November Project: How to Use Caulk

With winter weather quickly approaching, or already here, here's a quick home improvement tactic to help you save. It waterproofs. It weatherproofs. It seals cracks and fills in joints both inside and outside of your home. It's relatively inexpensive, durable, and multi-purpose - and best of all, it's easier to use than you might think!

Caulk should be used on...
Bathtubs and tile; Kitchen and bathroom plumbing fixtures; Window and door frames; Siding ; Plaster walls; Baseboards; Flashing; Mouldings; Air conditioners; Skylights; Gutters & downspouts; Concrete & mortar; Window panes; Foundations; Blacktop & roofing; Fireplaces & wood burning stoves; Air conditioners; Skylights; Gutters and downspouts; Concrete and mortar; Window panes; Foundations; Blacktop and roofing; Fireplaces and wood burning stoves

Red Devil caulks, from Hardware Hank, are long-lasting and offer many specialized uses and properties. Ask your local Hardware Hank for extra help with your caulking project.

Quick Tip:  When you want to caulk areas where water collects, such as a flat roof or driveway, it is best to choose a solvent-based caulk. Acrylic caulks are a bit easier to use and clean up, but standing water can deteriorate them.

Caulk comes packaged in either a cartridge or a squeeze tube. With a cartridge, you must use a caulking gun.

To get started, gather these tools:
Sponge
Paper towels
Small bucket of water
Mild bathroom cleaner
Caulk smoother
5-in-1 Tool or utility knife (for removing old caulking)
Although there are many different places inside and outside of your home that can be sealed with caulk, the application technique will be essentially the same in most cases.

First, prepare the surface:

Making sure that the surface you are going to caulk is clean and well-prepared is essential to achieving good adhesion and a smooth bead. Clean off any dust or dirt particles with water. Do not use soap.
Remove any remnants of old caulking. New caulk will not adhere well to acrylic caulk that has been cured - and will not stick at all to cured silicone caulk. After you have removed most of the old caulk with a blade (being careful not to scratch the surface), clean any remaining residue with a mild abrasive or rubbing alcohol. If the surface is mildewed, use a concentrated mildew killer after removing the old caulk.
 
Quick Tip:  Caulk has a shelf life of one to two years. To ensure that your caulk is fresh enough to work properly, test it on a non-porous surface before you begin your project. Make sure that the caulk sticks, comes out of the cartridge smoothly, and most importantly, that it cures in the time it is supposed to.
 
If you're caulking for the first time, practice on newspaper.

Next, the tapered nozzle of the caulk cartridge must be cut before you begin. The further down the nozzle you cut, the larger the opening. Before you cut, estimate the width of the crack or joint you are caulking (example: 1/4"), and cut the nozzle at approximately the same measurement, following the markings on the nozzle. Cut it at a 45° angle.

Second, if you are applying caulk from a cartridge, place the cartridge into the caulking gun and hold it at a 45° angle to the surface using even pressure and squeezing the trigger. Apply caulk from a squeeze tube using the same technique but without a caulking gun.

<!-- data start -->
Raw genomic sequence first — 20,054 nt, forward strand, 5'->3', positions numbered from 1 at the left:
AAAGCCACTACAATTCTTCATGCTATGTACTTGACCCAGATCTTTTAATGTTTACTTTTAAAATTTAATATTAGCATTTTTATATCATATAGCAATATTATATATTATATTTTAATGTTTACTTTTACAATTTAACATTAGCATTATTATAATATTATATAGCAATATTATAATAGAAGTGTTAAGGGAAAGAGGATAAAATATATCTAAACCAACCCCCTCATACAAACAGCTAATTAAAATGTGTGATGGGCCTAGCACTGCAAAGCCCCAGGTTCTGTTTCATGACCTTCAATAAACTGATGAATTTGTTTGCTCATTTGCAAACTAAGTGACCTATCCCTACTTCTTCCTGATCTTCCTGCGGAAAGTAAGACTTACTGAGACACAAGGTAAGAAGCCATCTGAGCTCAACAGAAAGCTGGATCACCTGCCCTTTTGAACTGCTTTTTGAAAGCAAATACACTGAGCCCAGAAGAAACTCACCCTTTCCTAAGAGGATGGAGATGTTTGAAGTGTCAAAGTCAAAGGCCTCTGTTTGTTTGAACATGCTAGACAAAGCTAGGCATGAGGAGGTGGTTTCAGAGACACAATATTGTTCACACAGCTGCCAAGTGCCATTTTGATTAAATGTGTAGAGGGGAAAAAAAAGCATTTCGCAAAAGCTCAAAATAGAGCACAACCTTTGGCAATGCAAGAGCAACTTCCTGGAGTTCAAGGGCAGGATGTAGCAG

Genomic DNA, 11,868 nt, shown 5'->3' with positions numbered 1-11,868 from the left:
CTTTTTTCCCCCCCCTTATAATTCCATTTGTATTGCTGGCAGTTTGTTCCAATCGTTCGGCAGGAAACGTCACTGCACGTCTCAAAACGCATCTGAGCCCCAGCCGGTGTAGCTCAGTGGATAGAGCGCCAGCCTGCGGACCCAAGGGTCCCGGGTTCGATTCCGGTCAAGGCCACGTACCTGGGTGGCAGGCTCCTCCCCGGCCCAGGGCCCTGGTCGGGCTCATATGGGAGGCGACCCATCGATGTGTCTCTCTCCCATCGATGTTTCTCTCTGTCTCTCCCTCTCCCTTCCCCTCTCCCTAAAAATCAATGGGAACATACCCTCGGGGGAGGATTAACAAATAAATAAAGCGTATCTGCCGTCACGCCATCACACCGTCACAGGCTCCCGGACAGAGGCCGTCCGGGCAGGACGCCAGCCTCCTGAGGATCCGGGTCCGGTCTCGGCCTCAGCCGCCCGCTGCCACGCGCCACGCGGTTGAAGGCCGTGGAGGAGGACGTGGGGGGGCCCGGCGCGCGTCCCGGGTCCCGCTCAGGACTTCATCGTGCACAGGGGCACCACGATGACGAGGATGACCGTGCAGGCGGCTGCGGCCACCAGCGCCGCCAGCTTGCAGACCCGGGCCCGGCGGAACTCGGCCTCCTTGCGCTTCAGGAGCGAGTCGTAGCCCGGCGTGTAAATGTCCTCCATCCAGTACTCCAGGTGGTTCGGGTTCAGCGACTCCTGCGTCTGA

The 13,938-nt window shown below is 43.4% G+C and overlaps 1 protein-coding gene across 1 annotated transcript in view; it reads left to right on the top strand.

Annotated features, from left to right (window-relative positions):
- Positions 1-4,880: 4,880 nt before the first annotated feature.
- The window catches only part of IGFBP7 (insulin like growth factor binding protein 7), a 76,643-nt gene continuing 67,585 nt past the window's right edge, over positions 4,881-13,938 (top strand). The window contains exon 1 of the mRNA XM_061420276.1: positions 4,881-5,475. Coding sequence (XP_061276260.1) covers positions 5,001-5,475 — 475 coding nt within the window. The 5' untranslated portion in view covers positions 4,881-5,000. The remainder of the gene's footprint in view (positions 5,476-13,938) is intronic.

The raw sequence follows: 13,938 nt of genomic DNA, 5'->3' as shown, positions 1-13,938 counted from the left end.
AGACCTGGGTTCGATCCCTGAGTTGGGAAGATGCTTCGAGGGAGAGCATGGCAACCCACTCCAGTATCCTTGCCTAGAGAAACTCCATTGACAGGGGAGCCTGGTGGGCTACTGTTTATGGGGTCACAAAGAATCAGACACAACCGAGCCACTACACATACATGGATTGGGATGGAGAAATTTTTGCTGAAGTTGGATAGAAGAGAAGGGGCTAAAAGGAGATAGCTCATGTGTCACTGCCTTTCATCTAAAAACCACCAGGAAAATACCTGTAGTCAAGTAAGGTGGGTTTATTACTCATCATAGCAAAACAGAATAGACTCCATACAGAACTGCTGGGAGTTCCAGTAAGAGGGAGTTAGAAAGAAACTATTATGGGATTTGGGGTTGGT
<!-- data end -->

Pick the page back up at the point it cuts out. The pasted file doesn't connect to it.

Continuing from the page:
Third, once the caulk begins to come out of the nozzle, carefully move the gun or tube at an even pace along the gap to be filled. The caulk should fill the gap and also touch both surfaces. If the bead of caulk is too narrow, recut the nozzle to provide a larger opening.

Quick Tip:  How much caulk do you need for the job? One standard cartridge contains enough caulk to cover 26 linear feet with a 1/4" x 1/4" bead.

Quick Tip:  The best fill is usually achieved by pushing the caulk out into the gap in a forward motion. However, in some cases (particularly where the side materials are rough or uneven) a pulling motion may work better, as the cartridge will be less likely to get snagged along the joint.

Fourth, use a caulk smoother for both acrylic and silicone caulks for a clean, finished look.*

* If you don't have a caulk smoother, a moistened finger or a popsicle stick can be used to smooth the bead.

Quick Tip:  It's better to apply a thin bead of caulk and add a little more if necessary than to apply too much and attempt to remove the excess.

Fifth, allow the caulk to set for the proper amount of time as indicated on the packaging, especially if you intend to paint over it. Curing times vary greatly so be sure to read the instructions carefully.

Quick Tip:  If you are caulking around a bathtub, fill it with water first. When the tub is full, or when someone steps into it, the added weight causes the tub to shift or sink slightly. You must make sure you are applying enough caulk to the gap so the caulk will not crack under added weight and movement.

Quick Tip:  If you plan to paint over the caulk, a white caulk is a better choice than a clear paintable caulk, which takes longer to cure and is more likely to shrink.

Follow these simple steps to make sure your home is sealed properly this winter. You'll see it pay dividends on your heating bill.

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